President Obama to Give Speech on Jobs, Economy on Tuesday

From AP, “In Tuesday speech, Obama to promote new job ideas“:

WASHINGTON — In his latest job creation effort, President Barack Obama is trying to find practical and politically feasible ways of spurring hiring among skittish employers.

Among the ideas expected in his economic speech Tuesday is an expanded program that gives people cash incentives to fix up their homes with energy-saving materials, senior administration officials have told The Associated Press. Obama is leaning toward new incentives for small businesses that hire new workers and new spending on roads, bridges and other public works, the officials said.

An impressive effort by the White House to synthesize the results of Thursday’s jobs forum so swiftly.

In a letter to President before the forum, the NAM identified spending on transportation and energy infrastructure as good policies to encourage private-sector jobs creation, and the hints above are encouraging.

Irwin Steltzer of the Hudson Institute, writing at The Weekly Standard in “Recovery on the Horizon?“, sees positive signs of private-sector recovery — more manufacturing activity, declining inventories, even jewelry sales. He also identifies a dichotomy to come out of the jobs summit that will shape the President’s speech Tuesday.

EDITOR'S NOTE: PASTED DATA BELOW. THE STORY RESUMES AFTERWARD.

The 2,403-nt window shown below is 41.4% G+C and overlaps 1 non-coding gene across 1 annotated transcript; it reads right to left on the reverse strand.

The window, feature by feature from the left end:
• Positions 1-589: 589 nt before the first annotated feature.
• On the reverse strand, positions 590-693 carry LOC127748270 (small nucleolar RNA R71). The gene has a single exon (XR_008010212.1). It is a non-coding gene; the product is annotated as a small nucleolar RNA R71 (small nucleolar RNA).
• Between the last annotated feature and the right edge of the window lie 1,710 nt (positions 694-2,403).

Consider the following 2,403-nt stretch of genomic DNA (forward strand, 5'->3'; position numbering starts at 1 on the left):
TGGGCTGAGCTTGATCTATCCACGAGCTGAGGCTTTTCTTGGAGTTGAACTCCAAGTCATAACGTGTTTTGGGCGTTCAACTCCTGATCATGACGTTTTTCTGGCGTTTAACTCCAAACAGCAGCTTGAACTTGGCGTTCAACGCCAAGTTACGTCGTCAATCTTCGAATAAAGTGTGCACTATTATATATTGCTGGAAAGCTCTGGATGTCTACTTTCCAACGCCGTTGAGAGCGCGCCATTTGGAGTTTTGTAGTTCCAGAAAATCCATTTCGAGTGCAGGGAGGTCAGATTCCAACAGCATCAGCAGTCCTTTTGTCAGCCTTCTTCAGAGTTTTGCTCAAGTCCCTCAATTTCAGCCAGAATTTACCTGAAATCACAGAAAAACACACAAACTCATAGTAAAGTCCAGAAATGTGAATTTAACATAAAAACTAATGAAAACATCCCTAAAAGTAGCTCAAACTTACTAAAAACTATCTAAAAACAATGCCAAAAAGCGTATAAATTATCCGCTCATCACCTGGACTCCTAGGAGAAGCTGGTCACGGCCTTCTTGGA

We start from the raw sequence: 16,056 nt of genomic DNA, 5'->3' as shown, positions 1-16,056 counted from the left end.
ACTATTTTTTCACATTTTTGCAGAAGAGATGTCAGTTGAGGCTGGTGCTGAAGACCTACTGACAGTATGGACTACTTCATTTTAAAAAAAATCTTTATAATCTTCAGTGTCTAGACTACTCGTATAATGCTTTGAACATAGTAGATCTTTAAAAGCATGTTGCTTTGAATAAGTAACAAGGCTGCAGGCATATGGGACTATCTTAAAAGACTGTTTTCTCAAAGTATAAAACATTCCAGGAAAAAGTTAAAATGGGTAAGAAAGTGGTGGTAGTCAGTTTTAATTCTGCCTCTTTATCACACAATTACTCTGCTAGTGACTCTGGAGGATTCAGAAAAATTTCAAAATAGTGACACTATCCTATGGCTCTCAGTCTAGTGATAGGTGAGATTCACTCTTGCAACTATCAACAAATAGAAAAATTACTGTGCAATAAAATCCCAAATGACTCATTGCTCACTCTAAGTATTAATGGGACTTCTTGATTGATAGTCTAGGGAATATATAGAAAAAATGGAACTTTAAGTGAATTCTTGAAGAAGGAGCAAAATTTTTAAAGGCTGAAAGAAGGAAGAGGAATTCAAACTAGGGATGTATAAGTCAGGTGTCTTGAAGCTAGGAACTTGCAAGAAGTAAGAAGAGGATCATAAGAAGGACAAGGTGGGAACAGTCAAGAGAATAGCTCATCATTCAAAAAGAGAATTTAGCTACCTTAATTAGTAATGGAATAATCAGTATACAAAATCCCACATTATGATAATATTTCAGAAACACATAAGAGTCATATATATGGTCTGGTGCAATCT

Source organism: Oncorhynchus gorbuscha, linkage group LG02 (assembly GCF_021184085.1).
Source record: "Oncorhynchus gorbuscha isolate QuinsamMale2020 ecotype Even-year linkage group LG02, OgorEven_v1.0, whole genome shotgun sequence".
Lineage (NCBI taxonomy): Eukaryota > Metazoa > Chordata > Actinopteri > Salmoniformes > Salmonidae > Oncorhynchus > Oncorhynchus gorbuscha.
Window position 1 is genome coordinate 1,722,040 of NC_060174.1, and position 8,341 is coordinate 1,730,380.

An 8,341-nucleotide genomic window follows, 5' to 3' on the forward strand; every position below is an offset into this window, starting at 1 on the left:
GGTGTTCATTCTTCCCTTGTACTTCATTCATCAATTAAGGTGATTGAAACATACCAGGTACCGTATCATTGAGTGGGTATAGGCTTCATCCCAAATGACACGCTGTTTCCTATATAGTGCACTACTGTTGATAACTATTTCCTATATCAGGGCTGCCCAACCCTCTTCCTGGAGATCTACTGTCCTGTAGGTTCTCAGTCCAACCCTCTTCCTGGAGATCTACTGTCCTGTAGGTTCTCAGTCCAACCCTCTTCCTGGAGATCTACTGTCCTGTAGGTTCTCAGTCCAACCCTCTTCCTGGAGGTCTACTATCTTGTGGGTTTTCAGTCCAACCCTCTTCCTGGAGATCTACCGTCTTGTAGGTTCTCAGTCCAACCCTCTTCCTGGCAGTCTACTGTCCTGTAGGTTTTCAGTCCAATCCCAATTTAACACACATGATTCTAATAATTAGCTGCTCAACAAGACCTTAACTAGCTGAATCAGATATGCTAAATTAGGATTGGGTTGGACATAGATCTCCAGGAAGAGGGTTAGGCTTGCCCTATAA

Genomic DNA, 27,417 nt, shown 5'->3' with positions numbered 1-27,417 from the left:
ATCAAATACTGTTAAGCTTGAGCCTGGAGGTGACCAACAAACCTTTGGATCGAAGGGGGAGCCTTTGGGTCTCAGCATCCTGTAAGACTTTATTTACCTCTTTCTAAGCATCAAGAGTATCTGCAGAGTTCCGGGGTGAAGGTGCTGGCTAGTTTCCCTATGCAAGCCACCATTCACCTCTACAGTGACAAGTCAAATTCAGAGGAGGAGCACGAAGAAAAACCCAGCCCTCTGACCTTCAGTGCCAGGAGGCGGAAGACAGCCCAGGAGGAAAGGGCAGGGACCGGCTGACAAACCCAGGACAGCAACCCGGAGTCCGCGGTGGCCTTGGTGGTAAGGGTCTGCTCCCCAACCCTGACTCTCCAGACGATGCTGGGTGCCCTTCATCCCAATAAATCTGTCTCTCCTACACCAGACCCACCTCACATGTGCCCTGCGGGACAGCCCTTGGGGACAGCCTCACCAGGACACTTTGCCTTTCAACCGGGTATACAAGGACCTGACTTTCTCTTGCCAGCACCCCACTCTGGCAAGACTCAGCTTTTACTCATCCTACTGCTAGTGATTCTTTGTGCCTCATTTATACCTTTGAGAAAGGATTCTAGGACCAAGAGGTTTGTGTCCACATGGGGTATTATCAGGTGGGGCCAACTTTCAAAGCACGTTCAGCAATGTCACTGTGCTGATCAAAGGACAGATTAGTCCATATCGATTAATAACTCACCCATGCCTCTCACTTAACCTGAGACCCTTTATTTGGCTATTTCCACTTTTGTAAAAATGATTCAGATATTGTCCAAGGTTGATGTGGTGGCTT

It is fashionable these days to talk about “take aways,” what attendees take away from a conference. My guess is that President Obama’s “take away” is consistent with his view that activist government cannot leave job creation to the private sector, but also that he must dispel the notion that he is hostile to the private sector — something that some of his staff want him to do. So a mix of spending and incentives for small businesses to hire will be laid out in the Tuesday speech.

Obama’s goal will be to keep the unemployment rate heading down, even if he has to create government-funded jobs to do it. My Hudson Institute colleague, Diana Furchtgott-Roth points out in a recent column that in 1850 Frédérich Bastiat noted that jobs provided by the government are seen, those displaced by higher taxes or snatched from private sector firms are not. At least, not in the short run. And the president’s congressional allies have no interest in the long run — in which they will be dead, electorally, if the economy suffers a relapse. They want action this day. Which is just what their president intends to give them.

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